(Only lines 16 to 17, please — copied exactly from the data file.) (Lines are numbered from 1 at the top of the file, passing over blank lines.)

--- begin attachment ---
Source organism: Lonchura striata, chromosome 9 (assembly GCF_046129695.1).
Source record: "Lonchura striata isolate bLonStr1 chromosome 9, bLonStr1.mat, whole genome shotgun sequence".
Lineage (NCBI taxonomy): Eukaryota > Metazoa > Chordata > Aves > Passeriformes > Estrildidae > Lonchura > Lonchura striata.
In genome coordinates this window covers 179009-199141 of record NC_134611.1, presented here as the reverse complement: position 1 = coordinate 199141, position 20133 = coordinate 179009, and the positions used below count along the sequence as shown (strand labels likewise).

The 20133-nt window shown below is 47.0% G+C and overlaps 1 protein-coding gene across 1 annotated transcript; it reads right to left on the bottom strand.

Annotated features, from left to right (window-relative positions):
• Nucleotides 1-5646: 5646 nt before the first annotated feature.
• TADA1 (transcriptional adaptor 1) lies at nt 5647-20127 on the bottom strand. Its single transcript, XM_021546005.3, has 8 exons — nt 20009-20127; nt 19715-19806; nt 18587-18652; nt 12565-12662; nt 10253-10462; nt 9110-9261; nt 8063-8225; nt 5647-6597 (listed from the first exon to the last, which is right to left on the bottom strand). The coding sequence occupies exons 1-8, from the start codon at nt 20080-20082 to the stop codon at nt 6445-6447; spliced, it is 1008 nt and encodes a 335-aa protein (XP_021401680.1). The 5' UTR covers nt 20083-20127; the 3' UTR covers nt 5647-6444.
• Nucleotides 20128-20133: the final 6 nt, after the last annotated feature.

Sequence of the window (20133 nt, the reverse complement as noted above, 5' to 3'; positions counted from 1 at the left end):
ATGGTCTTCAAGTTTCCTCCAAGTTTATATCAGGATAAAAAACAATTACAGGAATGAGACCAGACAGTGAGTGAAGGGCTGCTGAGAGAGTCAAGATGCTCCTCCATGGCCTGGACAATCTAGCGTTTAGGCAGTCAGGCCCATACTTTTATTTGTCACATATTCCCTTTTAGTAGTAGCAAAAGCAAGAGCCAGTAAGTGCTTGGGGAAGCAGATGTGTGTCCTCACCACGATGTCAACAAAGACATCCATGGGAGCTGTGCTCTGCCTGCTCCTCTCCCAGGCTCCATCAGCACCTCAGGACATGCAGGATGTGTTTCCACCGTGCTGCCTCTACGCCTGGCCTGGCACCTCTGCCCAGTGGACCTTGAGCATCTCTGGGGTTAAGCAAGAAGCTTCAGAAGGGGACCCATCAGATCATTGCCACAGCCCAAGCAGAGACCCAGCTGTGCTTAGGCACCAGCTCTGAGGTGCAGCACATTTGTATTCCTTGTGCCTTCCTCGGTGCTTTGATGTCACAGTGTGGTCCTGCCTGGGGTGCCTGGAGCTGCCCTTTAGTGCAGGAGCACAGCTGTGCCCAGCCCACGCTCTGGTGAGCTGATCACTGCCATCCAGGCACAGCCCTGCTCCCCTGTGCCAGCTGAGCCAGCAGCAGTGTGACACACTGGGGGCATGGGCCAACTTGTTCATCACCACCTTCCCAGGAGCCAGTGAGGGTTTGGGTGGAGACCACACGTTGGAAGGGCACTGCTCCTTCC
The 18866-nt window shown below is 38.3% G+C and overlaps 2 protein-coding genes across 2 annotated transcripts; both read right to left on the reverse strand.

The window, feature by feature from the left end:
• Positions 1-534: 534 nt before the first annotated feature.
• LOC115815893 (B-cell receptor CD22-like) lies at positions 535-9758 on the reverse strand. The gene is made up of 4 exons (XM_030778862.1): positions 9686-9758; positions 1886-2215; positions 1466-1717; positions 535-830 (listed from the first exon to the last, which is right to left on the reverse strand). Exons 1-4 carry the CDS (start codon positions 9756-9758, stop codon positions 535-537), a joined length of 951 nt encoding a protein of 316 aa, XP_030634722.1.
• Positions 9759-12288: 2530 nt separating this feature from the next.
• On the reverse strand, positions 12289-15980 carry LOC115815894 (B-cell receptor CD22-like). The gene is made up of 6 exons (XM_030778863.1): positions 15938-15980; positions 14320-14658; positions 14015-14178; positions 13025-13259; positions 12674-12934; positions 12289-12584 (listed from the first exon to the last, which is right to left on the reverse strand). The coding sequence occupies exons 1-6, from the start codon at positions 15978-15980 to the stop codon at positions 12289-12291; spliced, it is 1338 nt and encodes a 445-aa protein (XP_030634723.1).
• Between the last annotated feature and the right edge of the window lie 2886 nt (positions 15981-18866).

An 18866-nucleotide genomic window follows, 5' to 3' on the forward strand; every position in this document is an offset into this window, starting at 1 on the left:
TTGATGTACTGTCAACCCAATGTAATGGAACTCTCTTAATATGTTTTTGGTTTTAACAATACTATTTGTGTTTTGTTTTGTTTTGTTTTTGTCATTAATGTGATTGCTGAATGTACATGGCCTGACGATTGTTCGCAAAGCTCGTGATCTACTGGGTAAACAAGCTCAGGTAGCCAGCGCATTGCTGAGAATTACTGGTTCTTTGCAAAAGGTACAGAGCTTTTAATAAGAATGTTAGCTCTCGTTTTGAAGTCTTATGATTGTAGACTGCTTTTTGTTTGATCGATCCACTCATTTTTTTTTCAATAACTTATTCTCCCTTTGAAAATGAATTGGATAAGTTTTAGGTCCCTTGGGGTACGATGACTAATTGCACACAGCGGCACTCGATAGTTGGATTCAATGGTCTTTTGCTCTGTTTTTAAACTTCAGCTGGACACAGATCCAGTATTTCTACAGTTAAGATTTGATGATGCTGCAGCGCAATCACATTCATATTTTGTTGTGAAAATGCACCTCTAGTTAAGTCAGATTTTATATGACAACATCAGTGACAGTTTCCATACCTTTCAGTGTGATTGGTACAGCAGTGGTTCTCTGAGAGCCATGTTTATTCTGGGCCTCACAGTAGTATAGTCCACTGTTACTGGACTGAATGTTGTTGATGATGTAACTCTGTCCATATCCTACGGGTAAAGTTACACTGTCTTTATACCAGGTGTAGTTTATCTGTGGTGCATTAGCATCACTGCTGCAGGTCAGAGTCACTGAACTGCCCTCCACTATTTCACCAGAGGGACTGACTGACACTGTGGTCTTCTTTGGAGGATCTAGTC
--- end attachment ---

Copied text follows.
• Positions 9759-12288: 2530 nt separating this feature from the next.
• On the reverse strand, positions 12289-15980 carry LOC115815894 (B-cell receptor CD22-like). The gene is made up of 6 exons (XM_030778863.1): positions 15938-15980; positions 14320-14658; positions 14015-14178; positions 13025-13259; positions 12674-12934; positions 12289-12584 (listed from the first exon to the last, which is right to left on the reverse strand). The coding sequence occupies exons 1-6, from the start codon at positions 15978-15980 to the stop codon at positions 12289-12291; spliced, it is 1338 nt and encodes a 445-aa protein (XP_030634723.1).